What really IS warming the world? Is it the sun? Is it volcanoes? Is it deforestation? Ozone pollution? NO! It really is greenhouse gasses, guys. Atmospheric CO2 levels are 40% higher today than they were in 1750. It's not the sun…it's us. There's no contest.
The question of whether or not the world is getting warmer is no longer up for debate. 2014 was the hottest year on record. Until 2015 was even hotter, and now 2015 was the hottest year on record. Every year, record after record after record, broken. Everyone knows global warming is a growing issue, but unlike war and disease and other global events, it's not something you can actually see day-to-day. It's hard to translate the evidence into something people can actually grasp as impacting their lives. Every. Single. Second.
Three questions drive the contentious debate over climate change. Is the Earth really warming? If so, is man-made pollution really to blame? And is the level of carbon dioxide in the atmosphere really rising precipitously? In 2015, Bloomberg set out to answer these questions with hard numbers. We wanted to not only let people SEE climate change on social media, but also interact with it and watch our world warm before their eyes.
We worked with our data visualization team to create three made-for-social data visualization pieces to bring this shocking data to life.
Inside each of these packages are multiple interactives that we shared and promoted across our social media platforms, allowing people to literally track global warming from their Twitter and Facebook feeds. We also allow users to isolate one factor that might be influencing global warming-- whether it be the sun, pollution, volcanoes-- and see exactly how that one thing is impacting the environment alone. We also allow users to see exactly how much warmer the Earth has gotten over the last 136 years. Finally, we built our very own Bloomberg Carbon Clock to track CO2 levels in real time and routinely encouraged our social followers to check their clock. Levels of CO2 in the Earth's atmosphere right this second are at 404.19639578 parts per million. Wait. Nevermind, that number is different now. It changes rapidly every second. Want to see exactly how much carbon dioxide is in the atmosphere RIGHT THIS SECOND? We built a clock for that!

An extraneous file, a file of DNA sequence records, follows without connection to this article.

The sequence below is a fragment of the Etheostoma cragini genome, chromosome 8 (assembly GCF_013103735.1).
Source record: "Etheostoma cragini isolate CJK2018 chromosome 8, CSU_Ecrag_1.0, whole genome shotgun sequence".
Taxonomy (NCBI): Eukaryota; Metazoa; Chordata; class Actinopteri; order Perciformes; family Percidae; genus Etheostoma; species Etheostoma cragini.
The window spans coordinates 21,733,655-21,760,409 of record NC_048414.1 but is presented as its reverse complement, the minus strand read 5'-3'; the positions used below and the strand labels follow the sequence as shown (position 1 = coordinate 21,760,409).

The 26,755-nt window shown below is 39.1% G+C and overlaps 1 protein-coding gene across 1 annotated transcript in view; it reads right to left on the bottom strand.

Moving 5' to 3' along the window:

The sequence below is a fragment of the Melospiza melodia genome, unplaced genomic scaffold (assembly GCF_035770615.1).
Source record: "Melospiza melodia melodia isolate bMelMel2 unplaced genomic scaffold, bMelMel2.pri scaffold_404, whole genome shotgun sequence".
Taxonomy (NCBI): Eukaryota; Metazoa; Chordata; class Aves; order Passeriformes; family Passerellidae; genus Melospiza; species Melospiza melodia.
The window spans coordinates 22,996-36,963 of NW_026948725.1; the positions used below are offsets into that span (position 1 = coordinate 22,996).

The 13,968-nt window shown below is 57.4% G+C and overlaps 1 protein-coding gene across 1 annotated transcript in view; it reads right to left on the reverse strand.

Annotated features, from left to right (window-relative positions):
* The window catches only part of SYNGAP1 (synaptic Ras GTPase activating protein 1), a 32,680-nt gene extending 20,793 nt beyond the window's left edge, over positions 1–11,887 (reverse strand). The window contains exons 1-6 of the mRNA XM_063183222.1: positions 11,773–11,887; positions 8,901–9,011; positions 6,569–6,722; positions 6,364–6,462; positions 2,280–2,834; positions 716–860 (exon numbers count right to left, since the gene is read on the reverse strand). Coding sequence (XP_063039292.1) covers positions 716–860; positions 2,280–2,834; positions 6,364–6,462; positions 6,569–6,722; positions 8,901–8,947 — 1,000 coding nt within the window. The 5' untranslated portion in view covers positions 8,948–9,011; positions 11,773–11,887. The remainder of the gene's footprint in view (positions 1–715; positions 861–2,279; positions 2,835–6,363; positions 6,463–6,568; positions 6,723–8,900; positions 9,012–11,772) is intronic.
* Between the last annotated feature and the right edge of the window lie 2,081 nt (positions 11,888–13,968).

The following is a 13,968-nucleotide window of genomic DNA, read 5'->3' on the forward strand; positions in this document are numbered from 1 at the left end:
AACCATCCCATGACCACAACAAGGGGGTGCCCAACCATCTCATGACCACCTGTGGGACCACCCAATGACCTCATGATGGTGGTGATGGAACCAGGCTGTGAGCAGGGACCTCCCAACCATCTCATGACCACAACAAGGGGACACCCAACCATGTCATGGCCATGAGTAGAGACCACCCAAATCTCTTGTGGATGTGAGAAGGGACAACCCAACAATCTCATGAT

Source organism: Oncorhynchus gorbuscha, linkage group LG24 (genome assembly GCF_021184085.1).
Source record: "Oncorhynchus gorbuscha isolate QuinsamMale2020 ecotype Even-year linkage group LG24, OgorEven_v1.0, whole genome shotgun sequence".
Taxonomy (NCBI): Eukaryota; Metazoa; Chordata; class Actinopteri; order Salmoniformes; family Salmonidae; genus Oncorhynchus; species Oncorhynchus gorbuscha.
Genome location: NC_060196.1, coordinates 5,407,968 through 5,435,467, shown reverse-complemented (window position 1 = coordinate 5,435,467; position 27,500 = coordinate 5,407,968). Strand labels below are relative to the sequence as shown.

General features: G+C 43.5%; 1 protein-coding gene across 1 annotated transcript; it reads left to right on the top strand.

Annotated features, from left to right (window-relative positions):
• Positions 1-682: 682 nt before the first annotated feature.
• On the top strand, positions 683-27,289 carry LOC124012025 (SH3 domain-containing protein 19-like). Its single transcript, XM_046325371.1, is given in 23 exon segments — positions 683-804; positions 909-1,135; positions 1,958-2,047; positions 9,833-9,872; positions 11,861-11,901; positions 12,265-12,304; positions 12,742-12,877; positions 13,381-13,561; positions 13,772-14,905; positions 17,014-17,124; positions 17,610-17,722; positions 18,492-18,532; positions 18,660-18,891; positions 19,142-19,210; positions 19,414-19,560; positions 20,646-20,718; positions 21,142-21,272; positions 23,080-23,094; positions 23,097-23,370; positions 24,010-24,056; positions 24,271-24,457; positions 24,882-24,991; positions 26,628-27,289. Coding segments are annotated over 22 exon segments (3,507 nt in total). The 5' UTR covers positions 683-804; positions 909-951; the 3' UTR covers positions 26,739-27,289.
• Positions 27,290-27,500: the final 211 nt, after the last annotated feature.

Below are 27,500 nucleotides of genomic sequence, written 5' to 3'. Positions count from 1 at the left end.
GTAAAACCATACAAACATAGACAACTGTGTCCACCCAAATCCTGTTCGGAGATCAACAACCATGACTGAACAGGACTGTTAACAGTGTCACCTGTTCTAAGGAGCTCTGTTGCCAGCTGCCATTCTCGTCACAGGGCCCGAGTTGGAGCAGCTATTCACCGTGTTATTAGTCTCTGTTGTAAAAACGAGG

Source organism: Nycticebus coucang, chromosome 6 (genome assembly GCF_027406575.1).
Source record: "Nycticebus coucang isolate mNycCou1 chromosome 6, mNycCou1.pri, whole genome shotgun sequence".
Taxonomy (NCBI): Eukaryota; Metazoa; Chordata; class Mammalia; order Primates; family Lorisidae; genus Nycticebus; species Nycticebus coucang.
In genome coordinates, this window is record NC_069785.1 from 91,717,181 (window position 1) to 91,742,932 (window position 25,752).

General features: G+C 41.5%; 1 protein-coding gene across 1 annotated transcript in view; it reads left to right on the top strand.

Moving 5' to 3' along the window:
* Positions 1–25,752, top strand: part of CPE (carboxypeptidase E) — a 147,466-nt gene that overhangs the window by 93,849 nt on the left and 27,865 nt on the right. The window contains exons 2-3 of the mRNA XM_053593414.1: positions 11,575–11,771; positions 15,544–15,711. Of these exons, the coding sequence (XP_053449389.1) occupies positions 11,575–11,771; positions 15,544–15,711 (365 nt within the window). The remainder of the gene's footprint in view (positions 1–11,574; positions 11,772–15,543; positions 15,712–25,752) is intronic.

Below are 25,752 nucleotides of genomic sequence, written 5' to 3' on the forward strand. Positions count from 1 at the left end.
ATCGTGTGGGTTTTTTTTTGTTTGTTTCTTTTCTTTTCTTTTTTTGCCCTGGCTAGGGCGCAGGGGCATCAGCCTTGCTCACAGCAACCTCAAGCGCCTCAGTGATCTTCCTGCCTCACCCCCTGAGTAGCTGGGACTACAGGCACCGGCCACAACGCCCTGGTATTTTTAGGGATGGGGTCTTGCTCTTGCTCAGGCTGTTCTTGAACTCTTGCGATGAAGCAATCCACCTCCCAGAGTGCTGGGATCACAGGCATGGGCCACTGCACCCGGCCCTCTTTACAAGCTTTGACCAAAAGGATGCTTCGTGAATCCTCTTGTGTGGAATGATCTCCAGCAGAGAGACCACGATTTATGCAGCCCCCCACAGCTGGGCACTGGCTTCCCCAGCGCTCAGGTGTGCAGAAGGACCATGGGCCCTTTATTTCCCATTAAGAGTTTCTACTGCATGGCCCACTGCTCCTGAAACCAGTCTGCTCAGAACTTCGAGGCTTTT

Facebook and Twitter were the driving forces behind promoting these data visualization pieces. The campaign is never-ending because we continue to update the numbers each day, so we can constantly tweet out or post updated numbers. We also worked with the video team to create made-for-social digital original videos explaining the phenomenon, including an extremely successful video titled, "The History of Global Warming in 3 seconds." We continue to embed the interactives into articles to strengthen our new content, including our extensive coverage of the Paris climate talks, Obama's climate agenda, climate change legislature and new scientific findings. Whenever we have a new climate story, we can use these videos, .gifs, charts, and graphics to take the story to new heights on social.
We have seen massive success with our climate change data visualization on social. Both our Facebook and Twitter accounts have seen tremendous growth over the course of 2015.
"What's Really Warming the World" exploded, and became our #1 article in all of 2015, with over 2 million UVs. A whopping 89% of the total UVs came from social. Facebook alone accounted for 53%. Almost half of the article page's total traffic (47%) came from social, with Twitter and Facebook leading the pack.
With the Carbon Clock, 48% of all UVs came from social. Even more for "Hottest Year on Record": 64% of UVs came from social.
All the climate change data visualization components performed above average for us on Twitter, in link clicks, RTs, and likes. We also saw incredibly high Facebook numbers, significantly above average on each post.
Our "Global Warming" in 3 minutes video reached over one million people of Facebook, with 160K plus views.
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